In some ways, cognitive therapy is the victim of its own success. Since it was developed by Aaron Beck in the 60s, cognitive therapy (also known as cognitive behaviour therapy, or CBT) has become the dominant form of 'talking therapy' in numerous countries around the world, including the US and UK. This is mainly because it works so well – research consistently shows CBT to be the most effective form of therapy we currently have. But it's also about economics – the NHS has embraced it partly because it's cost-effective too. Many problems can be resolved in under 20 sessions, some (such as phobias) in five or six.
However, as I explain below, this is not how Beck intended cognitive therapy to be practised. His initial therapy model was a 20-session treatment for depression, which I think is about right for most people. I strongly disagree with the (financially-driven) short-term treatments many people receive on the NHS for anxiety, depression and other serious psychological problems. This is just one of the myths I try to bust with my clients, and when I am teaching cognitive therapy to students. Here are some more:
1. CBT is all about filling in forms
Not true. Although some CBT techniques do involve written work for clients (such as daily thought records), good cognitive therapy is based on the relationship between therapist and client. This should be warm, trusting and supportive, as with other approaches to counselling and psychotherapy. And many of the techniques I and other cognitive therapists use involve stories, metaphors, working with imagery, role-playing, mindfulness-based techniques, drawing, Gestalt-style 'empty-chair' work... none of which involve forms!
2. CBT is a short-term, quick-fix approach
Nope. In my own practice, I always tell people that there is no such thing as a quick fix for complex, highly sensitive problems; so our work will be slow and incremental. A few problems – especially 'specific phobias' – can be resolved quickly. Most others take time – somewhere between 10 and 20 sessions, in my experience; while deep-rooted, hard-to-shift problems might take a year or more.
3. Feelings are not important in cognitive therapy
Ironically, cognitive therapy is all about emotions. Despite the name (cognitions being all of the thoughts, values, beliefs, memories, etc that make up our minds) we only focus on changing unhelpful thinking because that has a powerful impact on feelings and moods. Nobody comes to therapy saying 'I want to think more rationally'! They come because they are hurting in some way; my job is to help them feel better on a consistent, long-lasting basis.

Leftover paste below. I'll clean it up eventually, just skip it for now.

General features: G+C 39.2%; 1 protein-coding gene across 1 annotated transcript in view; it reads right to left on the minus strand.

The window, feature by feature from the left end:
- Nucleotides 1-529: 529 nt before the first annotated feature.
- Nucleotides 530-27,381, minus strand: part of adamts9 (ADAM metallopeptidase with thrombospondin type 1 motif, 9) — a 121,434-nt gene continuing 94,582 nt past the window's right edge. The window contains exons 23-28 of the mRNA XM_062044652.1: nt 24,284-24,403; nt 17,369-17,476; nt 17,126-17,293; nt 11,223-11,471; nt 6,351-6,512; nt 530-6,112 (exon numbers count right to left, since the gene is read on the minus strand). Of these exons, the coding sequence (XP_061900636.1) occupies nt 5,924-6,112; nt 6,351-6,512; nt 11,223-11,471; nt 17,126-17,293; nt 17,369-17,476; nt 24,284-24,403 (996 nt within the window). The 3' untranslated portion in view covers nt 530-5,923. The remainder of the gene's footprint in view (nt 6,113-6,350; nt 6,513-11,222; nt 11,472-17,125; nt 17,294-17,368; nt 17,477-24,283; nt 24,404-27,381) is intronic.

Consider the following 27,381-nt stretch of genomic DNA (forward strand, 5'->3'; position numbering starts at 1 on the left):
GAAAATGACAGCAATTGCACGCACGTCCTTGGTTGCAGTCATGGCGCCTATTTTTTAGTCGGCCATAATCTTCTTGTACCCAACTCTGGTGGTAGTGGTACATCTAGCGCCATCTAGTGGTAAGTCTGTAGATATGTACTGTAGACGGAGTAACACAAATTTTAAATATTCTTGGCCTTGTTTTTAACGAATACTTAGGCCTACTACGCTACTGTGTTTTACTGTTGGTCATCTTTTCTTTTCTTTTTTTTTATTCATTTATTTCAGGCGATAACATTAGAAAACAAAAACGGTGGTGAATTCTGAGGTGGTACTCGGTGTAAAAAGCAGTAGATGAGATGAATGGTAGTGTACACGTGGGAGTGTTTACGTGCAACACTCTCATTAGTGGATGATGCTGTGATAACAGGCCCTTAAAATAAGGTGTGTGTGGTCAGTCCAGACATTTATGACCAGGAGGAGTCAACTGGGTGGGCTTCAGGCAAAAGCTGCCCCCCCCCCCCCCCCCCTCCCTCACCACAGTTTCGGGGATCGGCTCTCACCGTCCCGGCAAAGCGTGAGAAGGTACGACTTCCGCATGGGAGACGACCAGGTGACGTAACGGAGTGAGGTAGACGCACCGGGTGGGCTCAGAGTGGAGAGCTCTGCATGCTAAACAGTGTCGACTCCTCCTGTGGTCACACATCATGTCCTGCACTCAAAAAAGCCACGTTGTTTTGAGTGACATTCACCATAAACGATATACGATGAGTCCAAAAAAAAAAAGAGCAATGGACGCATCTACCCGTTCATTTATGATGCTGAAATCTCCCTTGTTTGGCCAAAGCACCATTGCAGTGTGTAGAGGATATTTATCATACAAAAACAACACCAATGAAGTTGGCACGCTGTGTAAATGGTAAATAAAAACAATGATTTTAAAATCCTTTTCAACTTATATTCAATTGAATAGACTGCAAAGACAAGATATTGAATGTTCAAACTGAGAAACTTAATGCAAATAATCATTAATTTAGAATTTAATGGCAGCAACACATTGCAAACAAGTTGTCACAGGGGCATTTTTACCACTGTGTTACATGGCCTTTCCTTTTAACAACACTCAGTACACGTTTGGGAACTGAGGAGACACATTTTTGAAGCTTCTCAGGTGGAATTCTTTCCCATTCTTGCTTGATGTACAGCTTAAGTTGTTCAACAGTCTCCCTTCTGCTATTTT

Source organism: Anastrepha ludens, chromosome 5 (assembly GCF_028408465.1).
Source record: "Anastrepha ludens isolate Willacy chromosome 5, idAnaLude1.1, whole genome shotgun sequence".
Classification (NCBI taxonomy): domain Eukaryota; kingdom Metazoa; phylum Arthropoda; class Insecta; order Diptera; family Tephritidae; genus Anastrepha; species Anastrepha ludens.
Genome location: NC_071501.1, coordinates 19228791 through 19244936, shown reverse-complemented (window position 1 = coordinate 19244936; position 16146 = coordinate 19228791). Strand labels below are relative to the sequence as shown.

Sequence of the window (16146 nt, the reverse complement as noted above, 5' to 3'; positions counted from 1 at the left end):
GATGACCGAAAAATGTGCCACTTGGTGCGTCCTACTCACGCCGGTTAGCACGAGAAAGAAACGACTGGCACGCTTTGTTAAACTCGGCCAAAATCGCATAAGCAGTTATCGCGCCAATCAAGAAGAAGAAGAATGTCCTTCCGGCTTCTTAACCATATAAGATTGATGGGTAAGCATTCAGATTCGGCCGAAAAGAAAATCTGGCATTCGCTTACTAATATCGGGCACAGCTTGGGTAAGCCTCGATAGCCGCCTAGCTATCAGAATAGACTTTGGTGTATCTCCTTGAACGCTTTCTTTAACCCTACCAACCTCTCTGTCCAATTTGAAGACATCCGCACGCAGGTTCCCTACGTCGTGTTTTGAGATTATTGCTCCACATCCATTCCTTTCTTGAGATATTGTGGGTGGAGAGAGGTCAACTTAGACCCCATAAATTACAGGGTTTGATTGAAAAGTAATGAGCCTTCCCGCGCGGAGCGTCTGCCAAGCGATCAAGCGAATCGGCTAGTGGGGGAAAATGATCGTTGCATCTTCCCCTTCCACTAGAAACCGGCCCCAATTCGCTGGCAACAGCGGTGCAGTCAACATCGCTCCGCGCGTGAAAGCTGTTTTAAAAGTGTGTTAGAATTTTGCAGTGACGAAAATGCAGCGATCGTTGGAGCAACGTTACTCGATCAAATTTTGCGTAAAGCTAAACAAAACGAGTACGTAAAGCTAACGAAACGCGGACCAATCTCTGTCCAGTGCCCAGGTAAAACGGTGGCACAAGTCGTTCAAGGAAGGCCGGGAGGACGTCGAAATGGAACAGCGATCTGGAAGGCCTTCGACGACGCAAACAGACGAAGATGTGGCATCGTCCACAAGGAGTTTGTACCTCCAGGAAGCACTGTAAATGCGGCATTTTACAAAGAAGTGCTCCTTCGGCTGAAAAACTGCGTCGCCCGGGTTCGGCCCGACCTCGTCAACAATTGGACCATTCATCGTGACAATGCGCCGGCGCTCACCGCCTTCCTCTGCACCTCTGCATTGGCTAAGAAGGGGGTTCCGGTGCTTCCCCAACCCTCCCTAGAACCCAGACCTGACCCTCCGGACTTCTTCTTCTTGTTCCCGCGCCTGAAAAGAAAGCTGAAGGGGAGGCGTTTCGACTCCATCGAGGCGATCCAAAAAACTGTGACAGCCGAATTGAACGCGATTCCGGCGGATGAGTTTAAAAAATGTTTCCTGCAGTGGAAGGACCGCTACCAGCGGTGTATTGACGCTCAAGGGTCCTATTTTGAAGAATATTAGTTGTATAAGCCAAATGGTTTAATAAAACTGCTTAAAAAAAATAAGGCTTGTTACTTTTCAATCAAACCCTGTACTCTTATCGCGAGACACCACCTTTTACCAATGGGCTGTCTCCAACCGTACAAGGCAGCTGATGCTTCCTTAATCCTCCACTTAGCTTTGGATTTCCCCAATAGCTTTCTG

4. Cognitive therapy is all about positive thinking
A common myth, this one. In fact, cognitive therapy is all about rational, realistic, balanced thinking, which is not necessarily positive. If you are in a horrible job or relationship, thinking positively about it would be both impossible and unrealistic. Someone once said that cognitive therapy is all about seeing things as they really are. Life is full of pain, hardship, loss, struggle... as well as joy, wonder, love, delight. The key is to give both equal weight, rather than focusing purely on the negative (common to both anxiety and depression, in different ways).
5. CBT only offers superficial symptom-relief
A common criticism from my non-cognitive counselling/therapy peers. It's true that CBT can help people feel better much more quickly than other approaches. That's one of the reasons it's so popular and successful. But this is only the start. If you suffer from depression, say – which has a high chance of relapse – as well as helping you feel better in the short-term, my aim is to teach you new ways of thinking and behaving which protect you from depression in the long-term. Again, we have very good evidence to back this up, as well as my own experience of staying in touch with clients after therapy ends to see how they're doing.
So, hopefully you now have a clearer idea of what cognitive therapy is and is not. If you would like to book a session call me on 07766 704210 or email firstname.lastname@example.org